The Earl of Caithness: My Lords, given the complete mess that the Treasury made of last year’s forecasts—it expected a budget deficit of 2 per cent of GDP when it is more likely to be 10 per cent, and expected economic growth of at least 2.5 per cent when in fact it is likely to be minus 3.5 per cent—would the Minister agree with the OECD that half of our problems were structural and related to government policy and nothing to do with the worldwide recession? What are the Government going to do about that?

Lord Myners: My Lords, my right honourable friend the Chancellor of the Exchequer will give a detailed analysis of the situation in the world and domestic economies when he makes his Budget presentation tomorrow. We are in the midst of a truly extraordinary global recession. For the first time in 60 years, the IMF has forecast a net reduction in added value for global economic activity. This problem is not confined to one country; it is a global problem. That is why the Prime Minister, in his chairmanship of the G20, led a global solution.

Lord Lea of Crondall: My Lords, on the basis that the noble Earl is looking for a statistical answer to his Question, would my noble friend not agree that a more reasonable estimate of blame would be 10 per cent

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for Her Majesty’s Government and 90 per cent for national and multinational banks and financial institutions?

Lord Myners: My Lords, there is a spurious accuracy to my noble friend’s data. However, he has put his finger on the fact that the problem that we have in the global economy at the moment is inextricably linked to the contraction of credit as a consequence of the difficulties that the world’s major banks have found themselves in. That is why this problem is not limited to the United Kingdom, but is global. Restoring the banks’ ability to lend through recapitalisation, managing their damaged assets, strengthening their funding and making liquidity available is at the heart of the programme that not only have we followed in this country but has been followed by other countries which have seen the wisdom of the action that we have taken.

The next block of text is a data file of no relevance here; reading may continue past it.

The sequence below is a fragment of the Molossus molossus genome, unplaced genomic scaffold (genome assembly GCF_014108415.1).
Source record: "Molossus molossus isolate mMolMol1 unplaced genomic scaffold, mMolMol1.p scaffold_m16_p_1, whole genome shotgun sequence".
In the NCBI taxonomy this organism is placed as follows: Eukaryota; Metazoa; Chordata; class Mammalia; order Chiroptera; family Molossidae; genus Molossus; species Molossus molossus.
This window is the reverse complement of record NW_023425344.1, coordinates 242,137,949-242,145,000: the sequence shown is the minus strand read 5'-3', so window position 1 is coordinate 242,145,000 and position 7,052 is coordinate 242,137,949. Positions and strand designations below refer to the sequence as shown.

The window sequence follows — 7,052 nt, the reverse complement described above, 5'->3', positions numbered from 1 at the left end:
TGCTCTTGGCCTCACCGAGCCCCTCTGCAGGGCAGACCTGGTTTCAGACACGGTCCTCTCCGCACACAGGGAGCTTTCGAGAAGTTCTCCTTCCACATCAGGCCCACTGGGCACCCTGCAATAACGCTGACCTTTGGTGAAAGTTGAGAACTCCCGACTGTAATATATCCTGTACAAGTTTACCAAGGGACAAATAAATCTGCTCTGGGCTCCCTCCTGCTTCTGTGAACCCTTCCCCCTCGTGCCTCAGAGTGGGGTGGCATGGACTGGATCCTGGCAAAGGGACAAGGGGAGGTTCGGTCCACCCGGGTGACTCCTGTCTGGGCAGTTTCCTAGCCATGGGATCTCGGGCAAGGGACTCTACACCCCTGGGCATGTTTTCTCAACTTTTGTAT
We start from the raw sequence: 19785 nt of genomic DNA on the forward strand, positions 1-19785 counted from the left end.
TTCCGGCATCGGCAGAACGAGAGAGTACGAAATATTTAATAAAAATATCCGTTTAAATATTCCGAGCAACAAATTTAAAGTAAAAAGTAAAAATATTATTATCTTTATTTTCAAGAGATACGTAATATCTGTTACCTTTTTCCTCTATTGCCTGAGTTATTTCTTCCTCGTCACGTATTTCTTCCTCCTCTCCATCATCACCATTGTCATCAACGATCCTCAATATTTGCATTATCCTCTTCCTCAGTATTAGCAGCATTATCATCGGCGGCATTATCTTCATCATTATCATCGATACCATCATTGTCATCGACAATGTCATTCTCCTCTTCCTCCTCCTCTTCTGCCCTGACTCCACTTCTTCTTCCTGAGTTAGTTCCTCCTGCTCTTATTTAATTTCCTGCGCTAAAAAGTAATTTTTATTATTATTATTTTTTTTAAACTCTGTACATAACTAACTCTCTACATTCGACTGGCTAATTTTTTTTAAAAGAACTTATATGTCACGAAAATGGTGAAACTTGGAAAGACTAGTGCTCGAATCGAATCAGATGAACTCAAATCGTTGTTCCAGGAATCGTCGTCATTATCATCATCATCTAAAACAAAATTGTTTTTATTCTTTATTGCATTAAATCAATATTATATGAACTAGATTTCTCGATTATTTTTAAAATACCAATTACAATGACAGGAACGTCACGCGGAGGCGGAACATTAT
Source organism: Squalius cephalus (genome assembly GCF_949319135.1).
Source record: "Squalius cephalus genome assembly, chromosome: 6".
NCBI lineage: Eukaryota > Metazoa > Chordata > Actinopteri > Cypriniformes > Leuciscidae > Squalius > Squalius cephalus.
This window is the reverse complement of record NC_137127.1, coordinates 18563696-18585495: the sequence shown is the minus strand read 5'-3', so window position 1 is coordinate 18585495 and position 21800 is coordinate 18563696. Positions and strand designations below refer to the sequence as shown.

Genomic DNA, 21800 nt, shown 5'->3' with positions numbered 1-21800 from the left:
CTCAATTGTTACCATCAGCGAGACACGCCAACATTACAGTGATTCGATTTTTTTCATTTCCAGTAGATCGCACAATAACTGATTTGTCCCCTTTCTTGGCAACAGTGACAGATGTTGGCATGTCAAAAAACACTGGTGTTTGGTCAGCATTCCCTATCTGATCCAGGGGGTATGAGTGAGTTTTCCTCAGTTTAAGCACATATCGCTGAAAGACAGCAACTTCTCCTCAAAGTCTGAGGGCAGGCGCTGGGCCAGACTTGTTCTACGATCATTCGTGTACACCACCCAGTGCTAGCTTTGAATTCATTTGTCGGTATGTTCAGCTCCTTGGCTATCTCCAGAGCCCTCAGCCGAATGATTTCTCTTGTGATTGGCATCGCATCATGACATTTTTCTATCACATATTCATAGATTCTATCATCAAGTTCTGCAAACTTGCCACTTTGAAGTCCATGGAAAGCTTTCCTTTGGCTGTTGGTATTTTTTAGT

Lord Lawson of Blaby: My Lords, will the Minister explain to simple-minded folk like me how it is that when the British economy was expanding, at a time when the whole world economy was expanding, that was entirely to do with the success of the British Government; but now that the British economy is contracting rather faster than most of the world in a contracting world economy, it is nothing to do with us but is entirely to do with the world?

Lord Myners: My Lords, the noble Lord, Lord Lawson, knows that I am new to the world of politics, so it is perhaps harder for me to find an easy answer to that question than it would be for many others who have come to this House from the other place. But let us look at the facts. Over the 10 years to 1996, GDP per capita in the UK was the lowest in the G7. Over the following 10 years, it was the second highest in the G7. Since 1997, which was an important year, as no doubt the noble Lord remembers, UK real GDP per capita has increased by more than any other G7 economy. That was a tribute to the masterful management of the economy by my right honourable friend who was the Chancellor in those days, who is now our Prime Minister.

Lord Newby: My Lords, I am sure that everyone in the House accepts that there is a global recession. Does the Minister accept that a number of contributory factors are home-grown, such as the lax regulation of banks and building societies over a number of years, the ratcheting up of budget deficits during the boom and the Government extolling ever higher and excessive pay levels for top corporate executives? Does he further accept that if the Government were to accept even a small proportion of the responsibility for some of these things, they might be in a better position to argue convincingly for recovery?